The old pear tree still pleases us and the Museum’s guests with its fruits, although it has experienced many cataclysms. Зокрема, 1 травня 1944 року на території садиби Івана Франка вибухнула бомба, скинута під час нальоту радянської авіації. The writer’s house was damaged, and a pear tree was also hit. The museum staff made a lot of effort to save the tree. In 1993, a young tree was split off from an old pear tree and planted nearby.

And in 2019, the museum workers noticed that the old tree was sick: the leaves fell off prematurely, were twisted and covered with red spots, and for the first time in many years there were no fruits. So Volodymyr Vitrogradsky, a professional arborist (tree care specialist), was invited to the Franko House and together they began to save the pear tree. The treatment was carried out in stages and turned out to be quite expensive: it was necessary to make a radical crown pruning, remove all diseased and damaged branches, clean the hollows that had formed on the tree over time, and one of the largest – from the bomb blast, disinfect them, treat them with special solutions and seal them.

A large campaign was organized to save the tree: various charity events, events, thematic excursions, art plein airs, and exhibitions were held. Frank’s pear eventually became a local celebrity. You can see how it all went down by watching the video:

Today, this tree is a living exhibit that has “seen” Franko himself and not only, and has captured in its memory many events, both happy and sad, over the course of more than a hundred years. It also remembers the gracious sunshine that filled the fruit with honey flavor, and the thunder and lightning that left terrible marks on the crown and trunk. Today it is a true symbol of the Franko House, in the shadow of which music and poetry sound, debates continue, and there is an endless flowing conversation about the owner of this House, which you can join.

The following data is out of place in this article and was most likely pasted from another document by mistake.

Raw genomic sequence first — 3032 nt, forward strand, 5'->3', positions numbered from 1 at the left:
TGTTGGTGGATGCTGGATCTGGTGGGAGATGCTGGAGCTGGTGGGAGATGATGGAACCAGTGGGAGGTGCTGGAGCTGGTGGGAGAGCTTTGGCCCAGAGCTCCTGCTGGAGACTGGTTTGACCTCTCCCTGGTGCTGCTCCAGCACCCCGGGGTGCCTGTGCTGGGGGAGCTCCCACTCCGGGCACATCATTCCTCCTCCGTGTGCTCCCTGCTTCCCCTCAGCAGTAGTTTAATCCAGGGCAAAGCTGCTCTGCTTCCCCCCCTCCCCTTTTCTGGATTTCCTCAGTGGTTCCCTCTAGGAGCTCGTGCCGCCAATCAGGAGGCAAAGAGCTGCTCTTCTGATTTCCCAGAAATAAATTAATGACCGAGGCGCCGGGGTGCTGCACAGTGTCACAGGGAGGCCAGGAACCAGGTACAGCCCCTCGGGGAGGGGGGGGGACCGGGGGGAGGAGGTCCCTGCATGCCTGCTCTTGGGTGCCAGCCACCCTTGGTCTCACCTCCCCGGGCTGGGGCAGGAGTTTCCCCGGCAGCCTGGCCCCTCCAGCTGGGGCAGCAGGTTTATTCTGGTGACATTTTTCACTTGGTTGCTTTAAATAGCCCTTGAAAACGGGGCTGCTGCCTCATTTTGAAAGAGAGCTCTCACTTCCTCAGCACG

Bust of Lesya Ukrainka

Near the stairs leading from the memorial villa to the House of Muses (formerly the villa of Antony Uviera), there is a bust of Lesya Ukrainka. Although it was not the same staircase that the mother of the famous Mavka used to go up to Franko’s yard, but another one, the one from what was then Vincent Poninsky Street and is now Ivan Franko Street.

Lesya Ukrainka was the first guest from greater Ukraine to visit Ivan Franko in his new home. It was on October 23, 1902 (October 10, old style). Franko family have just moved into their own apartment two weeks ago. “Dear mother,” Lesia Ukrainka wrote to Olena Pchilka that day, “I could barely find a moment to write, because there are always people, and I have to do something – run or something else,” and a few lines later: “I was at Olha F[edorivna]’s (she gave me the money). That house is very far away. It’s right outside the city. The place is beautiful and the house is wow (of course, I’m judging by the look of it, but I don’t know if it’s actually built), they already live there (4 Poninskiego Street), they’ve barely settled in. The houses there are very empty.”
Did Ivan Franko know about her arrival? Did he expect a guest to come? Or did he meet me on the stairs and joke, as he often did, that he lived here like in a monastery and was a janitor? It is not known. Lesia Ukrainka did not mention this in her memoirs, nor did she write about it in a letter to her family.

The story of the bust’s appearance is also special, because it appeared in the Museum’s collection by a miracle: the abandoned figure was accidentally found in a ditch near the road by Bohdan Korchak, where it had been thrown by disappointed thieves who discovered that the bust was not made of metal.